In mid-June 2012, a group of citizens armed with shovels trekked two miles up the mountain in 100 degree heat to restore water by hand from the Gardner Spring to the historical Tombstone, Arizona.
Mr. Gosar said in his one minute speech to the House of Representatives on December 12, 2012:
Our communities shouldn’t need their Congressman or a lawsuit to make basic repairs to infrastructure. The Federal Government should work with us, not against us, to preserve western water supplies.
Progressives don’t like hydroelectric power generation because it is interfering with nature, aquatic habitats, and the natural flow of rivers. Many dams have been blown up for this very reason. The fact that nature itself causes rivers to flood, creating and destroying habitats at the same time, had been ignored by the progressive agenda.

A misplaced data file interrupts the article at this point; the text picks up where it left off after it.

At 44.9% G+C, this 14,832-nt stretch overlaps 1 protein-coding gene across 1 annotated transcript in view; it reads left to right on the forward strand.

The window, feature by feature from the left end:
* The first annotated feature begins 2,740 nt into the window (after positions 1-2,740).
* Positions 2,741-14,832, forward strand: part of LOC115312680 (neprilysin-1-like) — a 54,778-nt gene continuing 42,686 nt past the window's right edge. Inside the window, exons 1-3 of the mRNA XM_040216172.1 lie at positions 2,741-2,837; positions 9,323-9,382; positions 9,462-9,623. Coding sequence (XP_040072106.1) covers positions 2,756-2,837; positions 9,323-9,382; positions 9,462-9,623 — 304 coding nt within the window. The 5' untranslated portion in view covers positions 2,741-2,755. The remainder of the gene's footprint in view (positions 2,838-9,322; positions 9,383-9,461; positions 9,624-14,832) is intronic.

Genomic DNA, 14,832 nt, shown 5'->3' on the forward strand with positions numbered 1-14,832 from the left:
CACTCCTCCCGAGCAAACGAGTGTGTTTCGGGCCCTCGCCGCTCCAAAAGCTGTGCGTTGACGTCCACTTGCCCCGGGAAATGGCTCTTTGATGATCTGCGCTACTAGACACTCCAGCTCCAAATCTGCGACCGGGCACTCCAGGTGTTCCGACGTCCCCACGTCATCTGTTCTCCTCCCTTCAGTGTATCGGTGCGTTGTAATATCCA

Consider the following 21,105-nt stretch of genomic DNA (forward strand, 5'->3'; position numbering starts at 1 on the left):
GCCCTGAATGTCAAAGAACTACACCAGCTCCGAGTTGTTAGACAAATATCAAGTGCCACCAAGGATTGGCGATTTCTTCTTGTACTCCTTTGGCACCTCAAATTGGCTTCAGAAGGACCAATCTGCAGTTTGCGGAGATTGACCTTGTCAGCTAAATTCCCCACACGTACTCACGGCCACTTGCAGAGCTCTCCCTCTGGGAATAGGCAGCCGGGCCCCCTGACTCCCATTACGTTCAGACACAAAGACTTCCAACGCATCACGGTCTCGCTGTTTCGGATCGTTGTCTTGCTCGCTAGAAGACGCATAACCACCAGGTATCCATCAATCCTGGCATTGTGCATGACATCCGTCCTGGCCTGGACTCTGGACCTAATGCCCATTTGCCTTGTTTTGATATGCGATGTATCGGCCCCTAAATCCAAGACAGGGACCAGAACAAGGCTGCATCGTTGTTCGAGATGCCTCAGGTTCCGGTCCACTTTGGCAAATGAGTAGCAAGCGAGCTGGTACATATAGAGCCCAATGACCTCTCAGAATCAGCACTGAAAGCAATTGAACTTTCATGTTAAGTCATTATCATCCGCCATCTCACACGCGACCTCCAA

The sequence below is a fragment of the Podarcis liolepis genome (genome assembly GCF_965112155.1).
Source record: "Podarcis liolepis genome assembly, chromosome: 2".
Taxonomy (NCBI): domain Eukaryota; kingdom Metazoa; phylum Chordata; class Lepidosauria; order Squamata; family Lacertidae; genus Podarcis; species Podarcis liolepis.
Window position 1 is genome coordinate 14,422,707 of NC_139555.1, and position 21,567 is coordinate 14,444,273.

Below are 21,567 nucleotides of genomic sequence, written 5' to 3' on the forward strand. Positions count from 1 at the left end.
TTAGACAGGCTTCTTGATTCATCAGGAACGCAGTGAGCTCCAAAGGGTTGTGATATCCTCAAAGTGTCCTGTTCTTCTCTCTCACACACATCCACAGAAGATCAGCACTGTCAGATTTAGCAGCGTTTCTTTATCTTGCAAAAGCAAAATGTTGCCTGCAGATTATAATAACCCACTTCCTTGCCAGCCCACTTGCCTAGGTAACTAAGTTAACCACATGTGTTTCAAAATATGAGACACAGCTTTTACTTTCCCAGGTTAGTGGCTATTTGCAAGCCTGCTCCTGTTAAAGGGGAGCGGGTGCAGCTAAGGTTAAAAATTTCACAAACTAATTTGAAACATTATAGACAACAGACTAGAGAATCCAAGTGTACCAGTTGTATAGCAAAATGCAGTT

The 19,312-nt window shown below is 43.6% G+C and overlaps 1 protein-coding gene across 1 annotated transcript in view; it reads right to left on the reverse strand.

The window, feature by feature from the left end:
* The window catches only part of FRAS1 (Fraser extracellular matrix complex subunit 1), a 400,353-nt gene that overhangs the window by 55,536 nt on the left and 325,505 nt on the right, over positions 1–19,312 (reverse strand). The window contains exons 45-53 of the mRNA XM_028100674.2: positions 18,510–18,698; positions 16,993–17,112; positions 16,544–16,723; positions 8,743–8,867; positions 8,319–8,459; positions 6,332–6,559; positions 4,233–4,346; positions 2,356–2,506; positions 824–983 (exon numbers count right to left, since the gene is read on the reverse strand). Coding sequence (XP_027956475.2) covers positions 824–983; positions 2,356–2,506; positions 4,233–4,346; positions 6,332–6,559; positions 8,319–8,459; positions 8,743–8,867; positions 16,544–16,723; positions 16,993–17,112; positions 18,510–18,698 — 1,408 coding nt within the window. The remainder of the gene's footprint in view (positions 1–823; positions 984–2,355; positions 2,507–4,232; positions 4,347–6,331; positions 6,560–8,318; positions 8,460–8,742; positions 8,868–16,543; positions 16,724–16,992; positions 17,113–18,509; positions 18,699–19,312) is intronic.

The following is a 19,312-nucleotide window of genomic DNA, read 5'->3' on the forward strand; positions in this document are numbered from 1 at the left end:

We now have to suffer the ill-effects of low flush “enviro-friendly” toilets that don’t really save any water since people have to flush them four to five times in order to get rid of human waste. To make matters worse, city sewers get stopped up because of low-flush toilets, costing them millions and millions of dollars a year to fix huge clogs. The much touted flushable wipes also choke the small residential pipes and cost homeowners millions of dollars a year to dig them out and replace. Yet there is sufficient water, save for cyclical periods of drought.